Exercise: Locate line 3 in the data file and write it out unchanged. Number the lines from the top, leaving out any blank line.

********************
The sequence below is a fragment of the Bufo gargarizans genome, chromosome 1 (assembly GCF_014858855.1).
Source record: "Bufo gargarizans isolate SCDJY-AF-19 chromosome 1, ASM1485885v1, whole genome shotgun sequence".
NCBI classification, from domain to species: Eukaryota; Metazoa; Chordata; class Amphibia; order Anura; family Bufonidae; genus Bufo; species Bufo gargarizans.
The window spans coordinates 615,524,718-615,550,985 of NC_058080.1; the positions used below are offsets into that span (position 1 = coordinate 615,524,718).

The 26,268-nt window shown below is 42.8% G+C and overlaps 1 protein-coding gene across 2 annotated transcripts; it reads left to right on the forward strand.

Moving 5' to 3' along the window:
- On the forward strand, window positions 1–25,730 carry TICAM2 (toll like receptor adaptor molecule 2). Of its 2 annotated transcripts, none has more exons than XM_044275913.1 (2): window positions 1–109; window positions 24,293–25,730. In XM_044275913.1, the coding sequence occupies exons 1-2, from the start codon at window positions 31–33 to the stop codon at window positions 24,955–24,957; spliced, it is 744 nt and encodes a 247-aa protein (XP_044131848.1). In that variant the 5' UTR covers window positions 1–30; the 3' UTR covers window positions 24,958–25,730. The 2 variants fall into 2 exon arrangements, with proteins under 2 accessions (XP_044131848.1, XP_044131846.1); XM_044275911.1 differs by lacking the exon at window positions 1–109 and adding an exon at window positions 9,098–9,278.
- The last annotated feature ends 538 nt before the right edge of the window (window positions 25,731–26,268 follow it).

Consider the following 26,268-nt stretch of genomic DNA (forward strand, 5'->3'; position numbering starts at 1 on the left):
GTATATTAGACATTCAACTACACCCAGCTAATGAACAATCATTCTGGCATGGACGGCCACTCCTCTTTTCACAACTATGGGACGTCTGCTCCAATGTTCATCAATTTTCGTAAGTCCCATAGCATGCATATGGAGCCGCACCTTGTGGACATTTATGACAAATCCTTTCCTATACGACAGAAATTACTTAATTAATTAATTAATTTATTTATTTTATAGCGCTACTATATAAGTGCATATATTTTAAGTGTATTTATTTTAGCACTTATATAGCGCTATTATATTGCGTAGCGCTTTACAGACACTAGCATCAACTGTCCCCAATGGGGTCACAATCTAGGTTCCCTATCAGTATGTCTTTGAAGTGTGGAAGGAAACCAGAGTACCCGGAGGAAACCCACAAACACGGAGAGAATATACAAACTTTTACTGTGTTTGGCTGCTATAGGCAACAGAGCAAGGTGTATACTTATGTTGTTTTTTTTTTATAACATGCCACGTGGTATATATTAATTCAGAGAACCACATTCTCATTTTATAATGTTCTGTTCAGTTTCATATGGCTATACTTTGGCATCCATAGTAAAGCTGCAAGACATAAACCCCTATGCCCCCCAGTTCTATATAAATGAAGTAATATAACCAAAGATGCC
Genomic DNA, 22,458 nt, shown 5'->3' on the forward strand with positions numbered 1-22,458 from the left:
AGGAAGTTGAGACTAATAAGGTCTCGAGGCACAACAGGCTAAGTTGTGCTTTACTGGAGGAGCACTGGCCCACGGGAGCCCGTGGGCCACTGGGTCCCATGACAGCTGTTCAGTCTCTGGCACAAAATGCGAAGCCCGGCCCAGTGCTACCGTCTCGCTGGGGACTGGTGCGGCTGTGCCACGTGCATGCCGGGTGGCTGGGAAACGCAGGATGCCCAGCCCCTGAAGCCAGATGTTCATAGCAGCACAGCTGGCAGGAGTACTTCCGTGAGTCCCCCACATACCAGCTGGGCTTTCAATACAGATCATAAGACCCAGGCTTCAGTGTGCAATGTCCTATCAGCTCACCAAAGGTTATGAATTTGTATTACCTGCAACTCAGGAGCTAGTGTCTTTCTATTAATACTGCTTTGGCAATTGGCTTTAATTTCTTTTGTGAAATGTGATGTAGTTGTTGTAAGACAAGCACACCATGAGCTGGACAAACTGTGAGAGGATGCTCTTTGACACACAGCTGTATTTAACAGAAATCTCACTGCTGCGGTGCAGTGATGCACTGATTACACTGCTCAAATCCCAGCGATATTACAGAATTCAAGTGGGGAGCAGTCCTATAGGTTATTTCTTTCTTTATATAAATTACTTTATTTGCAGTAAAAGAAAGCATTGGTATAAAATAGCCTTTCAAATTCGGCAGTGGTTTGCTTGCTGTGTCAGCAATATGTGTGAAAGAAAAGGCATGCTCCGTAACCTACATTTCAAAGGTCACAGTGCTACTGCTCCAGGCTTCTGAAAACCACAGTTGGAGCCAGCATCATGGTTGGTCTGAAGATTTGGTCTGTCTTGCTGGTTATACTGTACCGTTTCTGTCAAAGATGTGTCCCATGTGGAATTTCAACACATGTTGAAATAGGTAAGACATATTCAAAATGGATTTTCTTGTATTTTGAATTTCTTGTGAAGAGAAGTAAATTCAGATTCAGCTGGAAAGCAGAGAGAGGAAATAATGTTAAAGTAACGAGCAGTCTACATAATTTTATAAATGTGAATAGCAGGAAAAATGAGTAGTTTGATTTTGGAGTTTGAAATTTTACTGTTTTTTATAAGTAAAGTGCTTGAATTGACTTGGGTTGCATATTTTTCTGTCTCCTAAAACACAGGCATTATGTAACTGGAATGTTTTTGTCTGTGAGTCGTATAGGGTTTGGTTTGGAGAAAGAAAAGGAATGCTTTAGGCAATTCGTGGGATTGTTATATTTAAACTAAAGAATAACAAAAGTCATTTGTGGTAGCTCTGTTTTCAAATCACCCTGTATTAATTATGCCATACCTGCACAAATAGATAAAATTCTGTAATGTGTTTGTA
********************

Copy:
NCBI classification, from domain to species: Eukaryota; Metazoa; Chordata; class Amphibia; order Anura; family Bufonidae; genus Bufo; species Bufo gargarizans.